The Information Commissioner’s Office has conceded that UK firms will be in the dark over the EU ePrivacy Directive update – due to be introduced with GDPR in May next year – for the forseeable future, admitting the deadline will be “tough” to meet.
The legislation forms the basis of the Privacy in Electronic Communications Regulations (PECR) and set out the rules on electronic communications, including telemarketing, cookies and the provision of Internet or telecoms services.
The initial draft was published in January, triggering major concerns over that changes to cookies law could have a serious impact on the online advertising market.
The DMA has claimed in its current form, the Directive will severely restrict the use of third party data and hold back technological developments in the digital economy.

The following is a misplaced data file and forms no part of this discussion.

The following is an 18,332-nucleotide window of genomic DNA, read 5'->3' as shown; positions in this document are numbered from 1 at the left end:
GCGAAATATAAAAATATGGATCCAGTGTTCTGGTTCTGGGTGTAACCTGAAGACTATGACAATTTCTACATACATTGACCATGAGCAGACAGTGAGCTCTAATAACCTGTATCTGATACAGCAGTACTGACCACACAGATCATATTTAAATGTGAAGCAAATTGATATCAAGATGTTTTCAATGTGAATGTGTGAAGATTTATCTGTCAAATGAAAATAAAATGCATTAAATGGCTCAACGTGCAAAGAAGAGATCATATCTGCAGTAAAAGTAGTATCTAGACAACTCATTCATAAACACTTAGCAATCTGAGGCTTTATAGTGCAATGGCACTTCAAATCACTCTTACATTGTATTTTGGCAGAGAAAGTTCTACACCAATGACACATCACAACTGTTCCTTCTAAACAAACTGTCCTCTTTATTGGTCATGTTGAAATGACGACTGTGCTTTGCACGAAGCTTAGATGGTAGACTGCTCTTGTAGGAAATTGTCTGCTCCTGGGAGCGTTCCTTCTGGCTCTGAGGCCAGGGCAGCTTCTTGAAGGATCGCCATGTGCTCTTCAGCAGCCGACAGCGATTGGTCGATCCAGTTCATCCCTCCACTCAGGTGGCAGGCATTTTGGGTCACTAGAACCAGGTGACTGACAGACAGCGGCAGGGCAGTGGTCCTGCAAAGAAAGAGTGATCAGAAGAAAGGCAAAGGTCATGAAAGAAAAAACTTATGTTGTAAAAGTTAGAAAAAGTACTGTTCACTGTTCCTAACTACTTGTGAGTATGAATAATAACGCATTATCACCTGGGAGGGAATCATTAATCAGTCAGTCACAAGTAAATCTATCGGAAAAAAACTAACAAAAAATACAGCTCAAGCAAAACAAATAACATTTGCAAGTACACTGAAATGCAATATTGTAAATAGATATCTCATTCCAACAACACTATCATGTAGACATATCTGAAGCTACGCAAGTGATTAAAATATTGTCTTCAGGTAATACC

With only 14 months to go, the next step is for the European Parliament and the European Council to each review the draft and form their own view on what it should say, before coming together around the end of this year to negotiate the final text.
In a blog post, ICO interim head of policy and engagement Jo Pedder said: “Because there is currently no agreed timetable for finalising the new ePrivacy law within Europe, we can’t yet make fixed plans for guidance.
“An initial guidance document from the ICO, highlighting the likely key issues, is planned for later in the year. We will consider how best to follow this up with more detail on what the key changes are likely to be as negotiations progress.”
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